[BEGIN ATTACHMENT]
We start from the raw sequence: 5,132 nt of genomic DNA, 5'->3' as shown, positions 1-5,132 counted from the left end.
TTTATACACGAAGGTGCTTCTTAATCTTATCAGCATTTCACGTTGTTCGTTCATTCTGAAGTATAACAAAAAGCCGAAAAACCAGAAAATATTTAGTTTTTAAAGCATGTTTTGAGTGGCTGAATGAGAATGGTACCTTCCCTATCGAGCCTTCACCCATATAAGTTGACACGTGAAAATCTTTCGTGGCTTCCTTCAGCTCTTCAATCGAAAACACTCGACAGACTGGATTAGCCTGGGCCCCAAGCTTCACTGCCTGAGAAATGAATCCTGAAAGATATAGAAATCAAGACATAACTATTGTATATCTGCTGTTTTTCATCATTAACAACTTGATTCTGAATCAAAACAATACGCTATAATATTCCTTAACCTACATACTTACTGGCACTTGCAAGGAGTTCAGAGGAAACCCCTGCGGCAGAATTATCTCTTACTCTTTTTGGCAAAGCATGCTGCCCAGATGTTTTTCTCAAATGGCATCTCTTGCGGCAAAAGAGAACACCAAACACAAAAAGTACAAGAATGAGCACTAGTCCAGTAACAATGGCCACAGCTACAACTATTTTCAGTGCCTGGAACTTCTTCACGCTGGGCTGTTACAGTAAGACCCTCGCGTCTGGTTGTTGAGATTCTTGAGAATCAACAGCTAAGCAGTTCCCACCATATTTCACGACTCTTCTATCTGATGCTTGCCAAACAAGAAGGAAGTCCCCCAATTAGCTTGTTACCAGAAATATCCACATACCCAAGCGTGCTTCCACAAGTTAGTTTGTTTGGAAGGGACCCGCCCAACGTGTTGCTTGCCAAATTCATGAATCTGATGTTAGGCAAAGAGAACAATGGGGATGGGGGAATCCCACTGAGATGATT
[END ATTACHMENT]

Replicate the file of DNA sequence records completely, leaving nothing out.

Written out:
We start from the raw sequence: 5,132 nt of genomic DNA, 5'->3' as shown, positions 1-5,132 counted from the left end.
TTTATACACGAAGGTGCTTCTTAATCTTATCAGCATTTCACGTTGTTCGTTCATTCTGAAGTATAACAAAAAGCCGAAAAACCAGAAAATATTTAGTTTTTAAAGCATGTTTTGAGTGGCTGAATGAGAATGGTACCTTCCCTATCGAGCCTTCACCCATATAAGTTGACACGTGAAAATCTTTCGTGGCTTCCTTCAGCTCTTCAATCGAAAACACTCGACAGACTGGATTAGCCTGGGCCCCAAGCTTCACTGCCTGAGAAATGAATCCTGAAAGATATAGAAATCAAGACATAACTATTGTATATCTGCTGTTTTTCATCATTAACAACTTGATTCTGAATCAAAACAATACGCTATAATATTCCTTAACCTACATACTTACTGGCACTTGCAAGGAGTTCAGAGGAAACCCCTGCGGCAGAATTATCTCTTACTCTTTTTGGCAAAGCATGCTGCCCAGATGTTTTTCTCAAATGGCATCTCTTGCGGCAAAAGAGAACACCAAACACAAAAAGTACAAGAATGAGCACTAGTCCAGTAACAATGGCCACAGCTACAACTATTTTCAGTGCCTGGAACTTCTTCACGCTGGGCTGTTACAGTAAGACCCTCGCGTCTGGTTGTTGAGATTCTTGAGAATCAACAGCTAAGCAGTTCCCACCATATTTCACGACTCTTCTATCTGATGCTTGCCAAACAAGAAGGAAGTCCCCCAATTAGCTTGTTACCAGAAATATCCACATACCCAAGCGTGCTTCCACAAGTTAGTTTGTTTGGAAGGGACCCGCCCAACGTGTTGCTTGCCAAATTCATGAATCTGATGTTAGGCAAAGAGAACAATGGGGATGGGGGAATCCCACTGAGATGATT